The company, reeling under a debt pile of US$305 billion, was due on Wednesday to make a US$47.5 million bond interest payment on its 9.5 percent March 2024 dollar bond, after having missed US$83.5 million in coupon payments last Thursday.
With liabilities equal to 2 percent of China’s GDP, Evergrande has sparked concerns its woes could spread through the financial system and reverberate around the world, though worries have eased somewhat after the central bank vowed to protect homebuyers’ interests.
The developer’s silence on its offshore payment obligations has, however, left global investors wondering if they will have to swallow large losses when 30-day grace periods end for coupons that were due on September 23 and September 29.
Some offshore Evergrande bondholders had neither received interest payments nor any communication by the end of Wednesday New York time, said the people familiar with the matter, who declined to be identified due to sensitivity of the issue.
A spokesperson for Evergrande did not have any immediate comment.
Reuters was unable to determine whether Evergrande has told bondholders what it plans to do regarding the coupon payment due on Wednesday.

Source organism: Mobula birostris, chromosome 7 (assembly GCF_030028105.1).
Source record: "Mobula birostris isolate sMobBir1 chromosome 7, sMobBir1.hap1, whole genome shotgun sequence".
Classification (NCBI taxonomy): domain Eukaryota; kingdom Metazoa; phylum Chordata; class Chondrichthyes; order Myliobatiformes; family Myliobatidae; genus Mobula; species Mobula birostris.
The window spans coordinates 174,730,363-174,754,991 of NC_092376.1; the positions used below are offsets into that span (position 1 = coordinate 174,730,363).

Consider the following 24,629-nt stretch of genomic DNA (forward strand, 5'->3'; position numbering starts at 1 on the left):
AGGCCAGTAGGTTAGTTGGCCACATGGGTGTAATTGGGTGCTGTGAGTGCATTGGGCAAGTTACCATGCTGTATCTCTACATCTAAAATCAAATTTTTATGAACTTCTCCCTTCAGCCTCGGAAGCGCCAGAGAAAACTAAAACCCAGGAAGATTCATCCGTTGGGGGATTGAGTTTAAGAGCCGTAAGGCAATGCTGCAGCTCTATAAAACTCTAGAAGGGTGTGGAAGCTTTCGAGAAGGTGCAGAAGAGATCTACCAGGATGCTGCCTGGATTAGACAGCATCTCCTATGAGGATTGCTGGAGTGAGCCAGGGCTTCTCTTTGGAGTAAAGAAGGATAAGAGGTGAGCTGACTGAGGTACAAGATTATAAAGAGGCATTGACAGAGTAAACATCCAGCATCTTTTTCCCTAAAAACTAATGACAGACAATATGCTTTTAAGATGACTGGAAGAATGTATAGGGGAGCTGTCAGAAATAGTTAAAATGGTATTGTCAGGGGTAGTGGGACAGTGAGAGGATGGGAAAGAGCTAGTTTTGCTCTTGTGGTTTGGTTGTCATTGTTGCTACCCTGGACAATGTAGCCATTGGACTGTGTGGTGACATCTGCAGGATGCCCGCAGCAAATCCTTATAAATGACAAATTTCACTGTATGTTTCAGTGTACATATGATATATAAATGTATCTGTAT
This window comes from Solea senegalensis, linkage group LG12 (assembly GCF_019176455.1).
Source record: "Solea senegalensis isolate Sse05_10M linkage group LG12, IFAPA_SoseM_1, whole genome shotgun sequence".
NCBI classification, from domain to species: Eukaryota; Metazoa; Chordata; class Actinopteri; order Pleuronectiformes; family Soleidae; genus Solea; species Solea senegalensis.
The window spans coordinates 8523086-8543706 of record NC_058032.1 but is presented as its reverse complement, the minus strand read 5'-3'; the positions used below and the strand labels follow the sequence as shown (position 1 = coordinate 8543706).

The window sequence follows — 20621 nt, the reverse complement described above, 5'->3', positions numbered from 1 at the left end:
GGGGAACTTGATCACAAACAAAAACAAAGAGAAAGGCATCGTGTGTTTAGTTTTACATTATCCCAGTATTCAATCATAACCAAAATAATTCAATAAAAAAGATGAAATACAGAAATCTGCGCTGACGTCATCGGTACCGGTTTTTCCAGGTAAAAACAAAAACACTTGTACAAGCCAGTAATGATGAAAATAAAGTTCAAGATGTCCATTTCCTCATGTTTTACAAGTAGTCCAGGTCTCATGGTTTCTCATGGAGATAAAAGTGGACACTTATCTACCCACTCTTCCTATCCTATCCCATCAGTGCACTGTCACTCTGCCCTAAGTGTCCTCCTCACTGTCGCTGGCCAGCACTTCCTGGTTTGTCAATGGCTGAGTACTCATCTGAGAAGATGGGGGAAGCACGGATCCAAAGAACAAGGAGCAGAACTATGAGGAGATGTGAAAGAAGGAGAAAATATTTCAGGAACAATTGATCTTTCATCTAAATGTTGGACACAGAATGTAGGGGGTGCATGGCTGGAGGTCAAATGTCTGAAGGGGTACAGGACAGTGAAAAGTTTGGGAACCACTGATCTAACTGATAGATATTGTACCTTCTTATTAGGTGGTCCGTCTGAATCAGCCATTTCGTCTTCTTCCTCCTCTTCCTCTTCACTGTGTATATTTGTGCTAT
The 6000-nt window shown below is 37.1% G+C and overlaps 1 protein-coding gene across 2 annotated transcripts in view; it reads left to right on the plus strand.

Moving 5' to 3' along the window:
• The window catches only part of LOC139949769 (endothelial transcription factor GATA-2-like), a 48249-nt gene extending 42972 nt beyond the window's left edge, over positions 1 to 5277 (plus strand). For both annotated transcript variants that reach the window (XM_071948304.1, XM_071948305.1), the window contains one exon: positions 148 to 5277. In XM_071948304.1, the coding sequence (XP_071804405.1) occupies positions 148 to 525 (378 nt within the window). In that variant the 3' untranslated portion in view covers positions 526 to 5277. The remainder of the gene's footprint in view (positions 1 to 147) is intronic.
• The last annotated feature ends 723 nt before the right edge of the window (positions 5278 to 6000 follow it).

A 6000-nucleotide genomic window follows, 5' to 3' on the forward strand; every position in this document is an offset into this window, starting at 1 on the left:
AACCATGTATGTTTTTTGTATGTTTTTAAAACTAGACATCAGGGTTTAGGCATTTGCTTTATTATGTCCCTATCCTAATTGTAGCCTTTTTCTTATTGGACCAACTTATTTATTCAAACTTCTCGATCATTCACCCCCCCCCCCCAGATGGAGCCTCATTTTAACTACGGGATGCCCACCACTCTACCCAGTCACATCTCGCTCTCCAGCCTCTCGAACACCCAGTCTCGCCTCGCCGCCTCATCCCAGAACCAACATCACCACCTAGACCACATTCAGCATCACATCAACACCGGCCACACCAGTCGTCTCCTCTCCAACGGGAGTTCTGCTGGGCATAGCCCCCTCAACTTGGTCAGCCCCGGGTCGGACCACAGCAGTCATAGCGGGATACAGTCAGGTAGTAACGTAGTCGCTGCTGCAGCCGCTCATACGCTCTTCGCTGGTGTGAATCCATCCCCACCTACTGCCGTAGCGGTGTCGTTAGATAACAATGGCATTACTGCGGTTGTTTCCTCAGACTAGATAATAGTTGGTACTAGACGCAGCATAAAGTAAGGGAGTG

The two missed offshore payments come as the company, which has nearly US$20 billion in offshore debt, faces deadlines on dollar bond coupon payments totalling US$162.38 million in the next month.
Once China’s top-selling developer, Evergrande is now expected to be one of the largest-ever restructurings in the country.
It has been prioritising its onshore liabilities amid concerns about its troubles triggering social unrest.
“I can’t see there being much willingness to give a fairer outcome to offshore bondholders rather than onshore banks, let alone house buyers and people who have lent onshore through the personal loan structures,” said Alexander Aitken, a partner at Herbert Smith Freehills in Hong Kong.
“Of course legally there is also structural subordination from being offshore, which means lenders to Evergrande’s onshore subsidiaries get paid before lenders to the parent company or any offshore debt issuer.” (Reuters)